People with long farming experience are 1.1 to 1.4 times more likely to be depressed if there are few farms in the vicinity


Social connections between people in the same profession that are not dependent on geographical distance may be needed

Farmers worldwide have been reported to be at high risk of depression, but few studies have examined which local environments are associated with it. We examined whether the probability of older adults having depressive symptoms varied according to the farm density in the school district where they lived. We found that depressive symptoms were 1.05 to 1.42 times more prevalent among those with long farming experience who lived in areas with fewer farms per capita. On the other hand, depressive symptoms tended to be less common in areas with many farms in the vicinity. This was true for both men and women, regardless of the type of farming (e.g., livestock or crops). This may be related to the fact that when there are fewer farms in an area, there are fewer social connections and activities, or it may be more difficult to maintain support systems. It is important to support farmers to continue farming or improve connections to allow them to connect with each other without being bound by traditional regional boundaries.


Various countries have reported that farmers are at high risk of depression and suicide. This is considered to be due to international issues such as increasing international competition, decreasing number of farms, and climate change. In Japan, the farmer population is declining and aging, and those who have been engaged in farming for a long time may have experienced many partings from friends and colleagues in the neighborhood. The reduced opportunities for community ties and mutual help may have had a negative impact on the health of farmers. However, no studies have focused on the structural aspect of farming and examined its impact on mental health. We therefore compared the prevalence of depressive symptoms among farmers according to the number of farms in the region (farm density).


We included 147,549 elderly people aged 65 years or older living in 39 municipalities across Japan who participated in the 2016 wave of the Japan Gerontological Evaluation Study. We consolidated government agricultural statistics data and calculated farm density, which is the number of farms divided by the population, for each school district. The respondents who answered “agriculture, forestry, or fisheries” to the question ” What is the type of occupation that you have participated in for the longest period in your life?” were classified as being “farmers”(n=5,378). We adjusted for climatic factors (daylight hours, rainfall, and mean slope angle), population density, individual age, educational background, household income, marital status, living alone or not, and the administrative regions in Japan. We conducted a multilevel analysis to account for variation in responses by municipality, school district, and individual.


Farmers tended to be slightly more depressed overall than non-farmers (19.1% for farmers and 16.7% for non-farmers). When estimates of the probability of having depressive symptoms were calculated for each farm household density in the school district in which they lived, among farmers, depressive symptoms tended to be more common among those who lived in areas with lower farm density. This association was found for both men and women, regardless of type of farming. Compared to the probability of depressive symptoms among those living in areas with the highest farm density (19%), the probability was 1.16 times (22%) higher for men and 1.05 times (20%) higher for women living in areas with the lowest animal husbandry farm density, and 1.32 times higher (25%) for men and 1.42 times (27%) higher for women living in areas with the lowest crop farm density.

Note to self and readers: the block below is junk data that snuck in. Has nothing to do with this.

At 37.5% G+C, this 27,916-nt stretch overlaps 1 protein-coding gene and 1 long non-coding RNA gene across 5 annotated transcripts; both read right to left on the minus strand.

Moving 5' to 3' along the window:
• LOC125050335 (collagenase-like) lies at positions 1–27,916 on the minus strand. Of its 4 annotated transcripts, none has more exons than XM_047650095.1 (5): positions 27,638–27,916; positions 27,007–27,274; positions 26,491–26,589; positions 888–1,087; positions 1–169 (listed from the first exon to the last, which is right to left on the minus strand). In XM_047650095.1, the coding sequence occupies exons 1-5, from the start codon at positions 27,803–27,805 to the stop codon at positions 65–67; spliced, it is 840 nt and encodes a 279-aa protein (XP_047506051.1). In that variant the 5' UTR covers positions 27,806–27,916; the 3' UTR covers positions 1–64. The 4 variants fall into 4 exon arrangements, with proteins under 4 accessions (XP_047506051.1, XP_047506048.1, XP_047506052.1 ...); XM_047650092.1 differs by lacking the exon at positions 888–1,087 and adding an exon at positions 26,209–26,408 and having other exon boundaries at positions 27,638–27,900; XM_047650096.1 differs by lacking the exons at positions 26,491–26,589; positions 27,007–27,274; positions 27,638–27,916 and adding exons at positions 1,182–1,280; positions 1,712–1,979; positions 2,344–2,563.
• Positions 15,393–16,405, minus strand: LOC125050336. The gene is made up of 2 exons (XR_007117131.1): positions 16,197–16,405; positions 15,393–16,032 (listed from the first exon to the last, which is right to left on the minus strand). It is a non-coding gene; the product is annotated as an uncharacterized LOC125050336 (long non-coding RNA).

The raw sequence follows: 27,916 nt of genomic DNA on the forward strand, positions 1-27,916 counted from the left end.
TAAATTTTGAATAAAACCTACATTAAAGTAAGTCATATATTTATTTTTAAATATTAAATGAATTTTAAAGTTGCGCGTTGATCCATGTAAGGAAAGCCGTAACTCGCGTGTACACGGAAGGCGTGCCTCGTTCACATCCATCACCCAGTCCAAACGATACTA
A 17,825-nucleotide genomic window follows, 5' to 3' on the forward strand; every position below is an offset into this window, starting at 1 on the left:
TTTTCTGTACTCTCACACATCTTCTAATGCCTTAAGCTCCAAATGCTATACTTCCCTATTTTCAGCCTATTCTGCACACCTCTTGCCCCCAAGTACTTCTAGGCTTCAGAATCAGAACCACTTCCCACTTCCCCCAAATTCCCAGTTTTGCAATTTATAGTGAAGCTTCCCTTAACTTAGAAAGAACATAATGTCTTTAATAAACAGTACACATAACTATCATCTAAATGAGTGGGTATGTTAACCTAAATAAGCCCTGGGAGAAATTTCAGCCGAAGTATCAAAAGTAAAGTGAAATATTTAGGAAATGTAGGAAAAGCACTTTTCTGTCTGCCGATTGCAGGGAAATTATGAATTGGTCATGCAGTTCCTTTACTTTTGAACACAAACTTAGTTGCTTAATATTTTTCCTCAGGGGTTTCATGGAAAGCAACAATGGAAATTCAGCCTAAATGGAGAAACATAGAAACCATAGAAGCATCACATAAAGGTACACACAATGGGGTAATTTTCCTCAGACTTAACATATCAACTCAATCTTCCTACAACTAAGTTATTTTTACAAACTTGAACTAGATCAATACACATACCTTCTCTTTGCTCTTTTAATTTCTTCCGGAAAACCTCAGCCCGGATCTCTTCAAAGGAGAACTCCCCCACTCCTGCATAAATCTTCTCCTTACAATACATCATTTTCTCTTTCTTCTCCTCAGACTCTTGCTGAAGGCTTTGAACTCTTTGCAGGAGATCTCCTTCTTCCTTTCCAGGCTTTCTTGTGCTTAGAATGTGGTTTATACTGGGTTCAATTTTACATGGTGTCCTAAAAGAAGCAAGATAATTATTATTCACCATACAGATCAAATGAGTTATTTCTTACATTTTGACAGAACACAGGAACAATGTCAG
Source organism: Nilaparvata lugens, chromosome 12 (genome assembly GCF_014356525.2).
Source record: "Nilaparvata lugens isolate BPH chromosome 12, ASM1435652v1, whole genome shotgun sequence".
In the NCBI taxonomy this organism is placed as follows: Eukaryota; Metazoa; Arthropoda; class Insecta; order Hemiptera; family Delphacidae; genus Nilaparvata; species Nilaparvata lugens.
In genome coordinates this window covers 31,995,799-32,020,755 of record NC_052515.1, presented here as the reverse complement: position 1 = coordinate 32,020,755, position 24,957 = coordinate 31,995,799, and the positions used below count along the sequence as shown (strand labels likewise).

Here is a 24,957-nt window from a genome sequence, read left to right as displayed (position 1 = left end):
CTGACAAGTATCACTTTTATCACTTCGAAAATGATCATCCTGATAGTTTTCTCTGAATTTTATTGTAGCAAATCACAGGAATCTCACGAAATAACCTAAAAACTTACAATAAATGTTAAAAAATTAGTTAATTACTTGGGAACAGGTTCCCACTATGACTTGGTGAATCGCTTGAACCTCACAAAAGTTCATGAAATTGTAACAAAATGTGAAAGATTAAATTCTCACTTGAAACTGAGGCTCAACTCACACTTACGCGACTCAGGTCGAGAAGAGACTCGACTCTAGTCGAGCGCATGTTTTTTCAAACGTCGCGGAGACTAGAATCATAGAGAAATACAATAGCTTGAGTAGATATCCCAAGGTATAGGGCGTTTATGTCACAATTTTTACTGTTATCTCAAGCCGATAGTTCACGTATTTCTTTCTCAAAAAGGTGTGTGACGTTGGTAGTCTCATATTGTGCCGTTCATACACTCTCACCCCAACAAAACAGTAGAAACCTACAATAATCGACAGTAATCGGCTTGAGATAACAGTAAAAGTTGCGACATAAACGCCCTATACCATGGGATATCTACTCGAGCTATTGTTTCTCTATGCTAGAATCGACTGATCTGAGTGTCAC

Our findings suggest that the farm density in the community may affect the mental health of farmers. Fewer farms in the community may be related to fewer opportunities to discuss common farmer topics and fewer community activities such as festivals and events, which may be related to a higher risk of depression. It may also make it more difficult to maintain various support systems. It may be important for the mental health of farmers to create an environment in which it is easy to continue farming regardless of the size of the farm, and to create a system in which farmers can connect with each other without being bound by the traditional boundaries of the community.

Significance of this study

This is a world-leading study that assessed the impact of structural aspects of the agricultural sector on mental health. It showed the importance of the perspective of farm density as well as the production of agricultural and livestock products in agricultural policy and regional development.

Published Paper

Mariko Kanamori, Masamichi Hanazato, Katsunori Kondo, Andrew Stickley, Naoki Kondo. Neighborhood farm density, types of agriculture, and depressive symptoms among older farmers: a cross-sectional study. BMC Public Health, 21(440), pp1-11, 2021.


This work was supported by grants from the Institute of Medical Science, JSPS, Grant-in-Aid for Scientific Research on MHLW, the Japan Agency for Medical Research and Development (AMED), the National Institute for Longevity Sciences, and others. We would like to express our deepest gratitude to all of them.